Entering the trucking industry can be appealing in a number of ways. For one thing, trucking jobs generally require only a high school education, possibly bolstered by some amount of training, depending on where workers are hired. In addition, the profession allows for the opportunity to make a good living, as well as potentially own a truck or even one’s own fleet one day. But before you start dreaming big, you first have to learn the basics of truck driving safety, in addition to the regular rules of the road. Here are a few safety considerations that will help you to deliver every load safe and sound.
The first thing you need to learn to do is properly maintain and service your vehicle. If you’ve never taken auto shop, now is a good time to sign up for a class at your local community college or adult continuing education facility. You can certainly rely on agencies like AAA to rescue you in a pinch, but if your rig breaks down in the middle of nowhere, it behooves you to have some mechanical skill to see you through, as well as a basic toolkit to complete repairs. Even if you’re able to arrange for roadside assistance, you could find yourself waiting for hours, losing time that could be better spent driving toward your pickup or delivery destination. At the very least you should know how to check fluid levels, identify engine components, and look over your engine for anything that might be out of place.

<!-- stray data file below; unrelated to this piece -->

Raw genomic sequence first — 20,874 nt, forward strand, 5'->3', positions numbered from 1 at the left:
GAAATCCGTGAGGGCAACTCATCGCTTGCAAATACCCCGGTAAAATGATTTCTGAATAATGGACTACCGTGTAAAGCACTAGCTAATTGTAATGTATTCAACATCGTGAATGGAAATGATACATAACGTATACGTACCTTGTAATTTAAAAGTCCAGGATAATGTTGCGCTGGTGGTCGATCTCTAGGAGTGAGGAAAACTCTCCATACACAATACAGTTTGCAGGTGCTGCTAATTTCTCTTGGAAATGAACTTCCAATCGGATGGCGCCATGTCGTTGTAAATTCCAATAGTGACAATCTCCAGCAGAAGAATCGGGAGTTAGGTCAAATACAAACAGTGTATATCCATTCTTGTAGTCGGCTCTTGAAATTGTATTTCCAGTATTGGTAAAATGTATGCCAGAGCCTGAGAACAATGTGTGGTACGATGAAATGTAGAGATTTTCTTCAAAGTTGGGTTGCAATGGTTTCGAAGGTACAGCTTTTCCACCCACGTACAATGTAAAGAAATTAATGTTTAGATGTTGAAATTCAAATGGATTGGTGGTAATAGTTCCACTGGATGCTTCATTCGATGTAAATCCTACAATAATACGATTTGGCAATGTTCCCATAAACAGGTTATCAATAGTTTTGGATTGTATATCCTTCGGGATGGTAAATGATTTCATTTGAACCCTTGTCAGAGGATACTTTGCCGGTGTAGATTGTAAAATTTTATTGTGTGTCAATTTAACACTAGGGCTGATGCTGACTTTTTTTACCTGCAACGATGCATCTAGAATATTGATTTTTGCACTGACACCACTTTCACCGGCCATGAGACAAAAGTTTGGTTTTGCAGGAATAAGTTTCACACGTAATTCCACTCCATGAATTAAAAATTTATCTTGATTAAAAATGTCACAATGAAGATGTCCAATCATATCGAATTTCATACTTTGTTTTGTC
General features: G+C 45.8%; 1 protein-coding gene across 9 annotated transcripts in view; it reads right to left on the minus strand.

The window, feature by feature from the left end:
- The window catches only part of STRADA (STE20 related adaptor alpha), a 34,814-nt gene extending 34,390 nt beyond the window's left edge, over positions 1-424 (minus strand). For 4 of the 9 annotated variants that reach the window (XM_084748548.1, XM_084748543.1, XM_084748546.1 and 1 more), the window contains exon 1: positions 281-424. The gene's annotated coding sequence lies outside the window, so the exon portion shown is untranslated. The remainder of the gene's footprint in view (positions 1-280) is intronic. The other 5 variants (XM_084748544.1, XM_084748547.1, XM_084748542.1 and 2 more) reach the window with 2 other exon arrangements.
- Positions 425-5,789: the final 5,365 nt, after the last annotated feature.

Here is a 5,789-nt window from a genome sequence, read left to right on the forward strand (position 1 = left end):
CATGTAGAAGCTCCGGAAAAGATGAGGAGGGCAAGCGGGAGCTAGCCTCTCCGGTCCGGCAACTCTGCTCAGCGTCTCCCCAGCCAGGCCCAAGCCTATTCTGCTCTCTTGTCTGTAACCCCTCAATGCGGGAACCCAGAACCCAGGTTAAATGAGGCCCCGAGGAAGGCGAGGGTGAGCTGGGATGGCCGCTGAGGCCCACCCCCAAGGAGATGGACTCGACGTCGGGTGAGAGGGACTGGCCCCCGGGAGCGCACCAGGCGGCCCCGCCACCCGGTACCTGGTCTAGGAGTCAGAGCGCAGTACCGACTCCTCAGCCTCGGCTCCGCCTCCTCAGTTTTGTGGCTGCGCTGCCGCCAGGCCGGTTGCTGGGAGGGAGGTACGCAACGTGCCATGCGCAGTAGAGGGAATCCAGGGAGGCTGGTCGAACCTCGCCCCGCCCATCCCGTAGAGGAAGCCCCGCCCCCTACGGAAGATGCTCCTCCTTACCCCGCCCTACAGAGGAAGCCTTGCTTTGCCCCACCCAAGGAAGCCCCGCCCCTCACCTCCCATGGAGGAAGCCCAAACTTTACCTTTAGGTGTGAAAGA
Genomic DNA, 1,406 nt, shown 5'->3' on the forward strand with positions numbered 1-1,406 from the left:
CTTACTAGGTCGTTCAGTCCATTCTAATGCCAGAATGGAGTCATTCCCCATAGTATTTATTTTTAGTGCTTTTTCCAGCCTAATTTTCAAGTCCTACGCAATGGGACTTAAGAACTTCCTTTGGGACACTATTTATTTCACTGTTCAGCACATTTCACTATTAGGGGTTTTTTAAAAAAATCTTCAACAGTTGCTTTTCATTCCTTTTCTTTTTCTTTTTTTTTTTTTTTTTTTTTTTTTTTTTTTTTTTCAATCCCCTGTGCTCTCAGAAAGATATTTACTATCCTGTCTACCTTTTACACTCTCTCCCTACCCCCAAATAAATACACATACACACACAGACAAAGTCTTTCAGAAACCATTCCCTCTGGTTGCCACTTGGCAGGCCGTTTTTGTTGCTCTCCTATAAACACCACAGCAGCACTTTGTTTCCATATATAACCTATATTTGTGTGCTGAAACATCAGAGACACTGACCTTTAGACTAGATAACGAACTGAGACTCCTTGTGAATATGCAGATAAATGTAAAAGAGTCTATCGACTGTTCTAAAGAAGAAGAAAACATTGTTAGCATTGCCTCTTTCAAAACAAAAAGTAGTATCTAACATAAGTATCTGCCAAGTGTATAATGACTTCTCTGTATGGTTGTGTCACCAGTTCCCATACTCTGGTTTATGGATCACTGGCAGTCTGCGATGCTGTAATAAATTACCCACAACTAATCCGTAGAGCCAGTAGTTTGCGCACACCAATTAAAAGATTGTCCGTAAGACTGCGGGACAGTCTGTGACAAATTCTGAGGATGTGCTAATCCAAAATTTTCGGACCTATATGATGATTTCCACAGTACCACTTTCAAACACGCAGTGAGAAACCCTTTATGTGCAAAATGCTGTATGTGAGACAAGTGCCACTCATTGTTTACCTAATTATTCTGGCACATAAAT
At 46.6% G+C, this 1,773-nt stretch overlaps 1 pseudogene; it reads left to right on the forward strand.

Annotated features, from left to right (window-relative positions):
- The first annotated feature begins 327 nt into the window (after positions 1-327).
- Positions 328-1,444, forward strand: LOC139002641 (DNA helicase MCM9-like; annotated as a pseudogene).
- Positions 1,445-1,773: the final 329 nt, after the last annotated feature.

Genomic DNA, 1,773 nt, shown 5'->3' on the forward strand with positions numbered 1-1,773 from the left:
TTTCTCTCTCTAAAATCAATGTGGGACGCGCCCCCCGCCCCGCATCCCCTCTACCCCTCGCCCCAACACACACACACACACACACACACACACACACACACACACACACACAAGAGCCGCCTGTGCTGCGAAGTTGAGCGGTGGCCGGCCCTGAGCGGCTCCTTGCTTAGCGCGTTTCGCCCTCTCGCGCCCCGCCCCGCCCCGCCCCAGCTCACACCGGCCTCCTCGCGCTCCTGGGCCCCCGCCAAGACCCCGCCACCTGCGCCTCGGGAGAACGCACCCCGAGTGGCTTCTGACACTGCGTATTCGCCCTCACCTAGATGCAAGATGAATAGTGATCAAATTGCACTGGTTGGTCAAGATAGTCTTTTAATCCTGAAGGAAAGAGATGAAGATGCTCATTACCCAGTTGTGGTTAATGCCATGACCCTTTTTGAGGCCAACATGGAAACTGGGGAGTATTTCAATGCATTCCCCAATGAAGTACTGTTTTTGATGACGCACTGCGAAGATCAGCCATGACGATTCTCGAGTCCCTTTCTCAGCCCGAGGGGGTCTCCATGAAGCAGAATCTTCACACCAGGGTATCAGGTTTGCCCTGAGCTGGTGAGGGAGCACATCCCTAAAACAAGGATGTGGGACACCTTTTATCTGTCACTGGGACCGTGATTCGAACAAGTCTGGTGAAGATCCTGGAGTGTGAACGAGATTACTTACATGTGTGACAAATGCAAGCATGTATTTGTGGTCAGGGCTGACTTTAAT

Before you even get started running cargo you should also figure out how to properly load a truck or shipping container. This means distributing weight as evenly as possible to avoid the potential for tipping, especially on turns. And you should learn how to place and strap down cargo so that it is less likely to shift or suffer from damage during transport. If you happen to transport hazardous materials or refrigerated items, just for example, you may have to observe other practices, as well, but you’ll likely undergo specific training for this purpose.
And once you’re on the road there are several safety practices to consider. For one thing, you’ll need to watch your speed, following speed limit signs specifically targeted at large trucks and slowing for turns, hills, and work zones. Knowing the dimensions of your vehicle and knowing how to use your mirrors appropriately is also important for changing lanes, turning, and parking your truck. And when you’re driving, you need to be aware of yourself and your surroundings.
If the weather turns ugly, you need to adjust your driving habits accordingly to compensate. And if you get tired while driving, it is important to pull over and rest so as to avoid the potential for an accident that could cost you your cargo, your job, or even your life. Ideally, you can find a partner to split the duties of driving a truck, allowing you to take long-haul trucking jobs listed on JiggyJobs.com without having to worry about stopping for rest. But if you’re going it alone, observe all necessary safety precautions and stop as needed.